Trading in the Zone
In Trading in the Zone, Douglas uncovers the underlying reasons for lack of consistently profitable trades and helps traders overcome the deep-rooted mental habits that cost money. Douglas takes on the myths of the market and exposes them, one by one, teaching traders to look beyond random outcomes, to understand the true realities of risk, and to be guided by and be comfortable with the 'uncertainty principle' that governs all stock speculation.
Trading in the Zone introduces a whole new mental dimension to getting an edge on the market. Use it to leverage the power of the 'zone' for unprecedented profit.
Publish date: 2001
Great book. Ranked among my top 5.
Absolutely essential reading
Picks up where other books leaves off
That is the major premise of this book. If it sounds like wishy-washy psycho-babble to you, I'll only say that I would have agreed -- four months ago, before I quit my 20-year technology career, obtained a Series/7 license and joined a professional day-trading firm. I now believe most people would lose money if you gave them 50/50 odds on whether or not it was going to rain tomorrow.
In other words, successfully forecasting the market is not enough. Why not? Well, this book explains why not. It has to do with one's sense of self-worth, one's moral judgment of money, one's work-ethic, one's tendency to focus on good news while ignoring bad, and other things.
"Zone" was recommended to a friend of mine by a professional floor trader who told him, "I wish I had read it before starting two years ago. Don't place another trade until you do." Well said. Does this apply to investors as well as traders? Oh, absolutely! If you have ever said to yourself, "I'm not selling that stock while it's down, I'll wait until I have a profit in it," then for the love of money, read this book.
Finally, read "Zone" before Douglas' earlier work. If you still want more then read "Disciplined Trader" for a general review plus a deeper exploration into the author's philosophical and meta-physical theories
Must Read For All Traders
Good but redundant
Trading in the Zone (TITZ) is about the psychology of trading. It is widely considered as one of the "must reads".
The Good bits:
The salient points in TITZ are wholly relevant to anyone embarking upon, or intent on maintaining, a succesful career in the role of speculator. The author succesfully described the various flaws in thinking that can work against a trader and cause him to act in a manner at odds with his objective.
The Bad bits:
TITZ contains one or two key points. The delivery of these two points, however, is pretty dreadful. The important points that he does make are repeated again and again and again. It beggars belief.
At one point, Mr. Douglass draws a parallel between human tears, negative emotion... and Mr Douglas argues that tears are made of negative ions. I kid you not.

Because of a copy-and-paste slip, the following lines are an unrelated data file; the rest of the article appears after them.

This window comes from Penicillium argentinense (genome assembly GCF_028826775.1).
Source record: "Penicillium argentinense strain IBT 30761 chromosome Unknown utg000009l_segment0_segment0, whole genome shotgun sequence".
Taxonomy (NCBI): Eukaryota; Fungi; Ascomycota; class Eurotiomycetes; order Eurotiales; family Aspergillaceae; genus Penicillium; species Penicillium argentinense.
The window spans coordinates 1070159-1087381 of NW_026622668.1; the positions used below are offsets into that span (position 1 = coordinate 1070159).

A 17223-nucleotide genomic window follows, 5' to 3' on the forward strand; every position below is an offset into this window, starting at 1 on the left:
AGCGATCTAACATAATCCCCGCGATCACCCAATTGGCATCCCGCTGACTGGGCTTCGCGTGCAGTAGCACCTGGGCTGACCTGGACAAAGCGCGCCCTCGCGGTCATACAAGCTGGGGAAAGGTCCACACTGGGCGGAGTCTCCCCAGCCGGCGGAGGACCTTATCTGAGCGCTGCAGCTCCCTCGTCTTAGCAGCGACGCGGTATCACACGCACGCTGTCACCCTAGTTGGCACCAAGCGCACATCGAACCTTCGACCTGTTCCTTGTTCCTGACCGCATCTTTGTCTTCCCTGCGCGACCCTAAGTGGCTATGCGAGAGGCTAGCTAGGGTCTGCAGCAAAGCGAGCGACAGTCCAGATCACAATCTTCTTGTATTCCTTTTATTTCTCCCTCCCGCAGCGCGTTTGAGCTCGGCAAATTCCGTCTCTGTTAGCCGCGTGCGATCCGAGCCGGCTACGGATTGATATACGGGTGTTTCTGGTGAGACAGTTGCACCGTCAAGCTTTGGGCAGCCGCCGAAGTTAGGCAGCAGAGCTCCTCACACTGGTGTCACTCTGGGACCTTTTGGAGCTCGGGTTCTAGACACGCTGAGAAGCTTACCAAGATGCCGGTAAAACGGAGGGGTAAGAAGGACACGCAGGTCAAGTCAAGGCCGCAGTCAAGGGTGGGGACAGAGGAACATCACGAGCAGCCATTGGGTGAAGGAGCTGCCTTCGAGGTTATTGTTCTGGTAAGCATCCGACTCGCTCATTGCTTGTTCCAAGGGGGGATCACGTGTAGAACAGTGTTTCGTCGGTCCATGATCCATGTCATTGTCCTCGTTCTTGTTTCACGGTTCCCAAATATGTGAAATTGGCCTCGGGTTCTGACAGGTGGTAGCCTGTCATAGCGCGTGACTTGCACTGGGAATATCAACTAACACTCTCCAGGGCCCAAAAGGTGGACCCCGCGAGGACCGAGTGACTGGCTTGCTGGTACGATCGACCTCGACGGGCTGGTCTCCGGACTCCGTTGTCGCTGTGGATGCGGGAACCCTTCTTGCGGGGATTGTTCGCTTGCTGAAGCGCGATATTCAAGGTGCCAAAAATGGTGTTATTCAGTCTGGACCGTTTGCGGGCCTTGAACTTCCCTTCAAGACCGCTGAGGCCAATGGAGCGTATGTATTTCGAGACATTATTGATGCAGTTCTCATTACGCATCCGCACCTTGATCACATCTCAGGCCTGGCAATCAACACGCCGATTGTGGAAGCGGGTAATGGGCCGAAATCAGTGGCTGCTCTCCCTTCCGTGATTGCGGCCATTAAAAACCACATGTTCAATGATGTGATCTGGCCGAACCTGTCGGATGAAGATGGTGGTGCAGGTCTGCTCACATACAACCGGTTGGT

Do not get me wrong: TITZ is worth buying and reading. There are legitimate points and suggestions that any trader would do well to consider.
On the other hand, the arena for this type of trading book has changed since its publication. Other books exist that address the issues contained within TITZ: not only are they more comprehensive, but the better ones suggest action plans and techniques that are immediately applicable.
TITZ is not a panacea. Read it for good measure, but other books are better.
The book you need as a private investor or retail trader!
Strangely, Trading In The Zone is the book that you don't want but, ironically, it is the book you that you need! There are no money-making strategies, no secrets about what data releases will result in massive movements to make you ultra profitable, no tips about which markets lead others. It is about understanding yourself so that you take responsibility for every trade and behave in a rational manner when dealing with an often irrational market.
If you only ever read one book, then this must be the title to read.
A second book from the Author.
This is the best trading book you could ever apply to trading, and to life!
The nature of reality
There are no charts in this book, no indicators, no discussion of setups, edges, or lowest risk entries. This is a book about becoming the house, the casino, about playing the probabilities, about letting go of the need to be 'right' in any given moment. It's about learning to think about market action in a way that can bring consistent results and learning how to trust yourself.
If you've spent some screen time, and studied fundamental and/or technical analysis, and still can't get above break even, this book might be the one that get's you over the hump.
I think the writing could be tighter, smoother, and less repetitive, but I still rate the book 5 stars overall. It's worth twice the price, and my only wish is that I had bought it earlier. This is one of the few books that has already found its way into my 'keeper' shelf.
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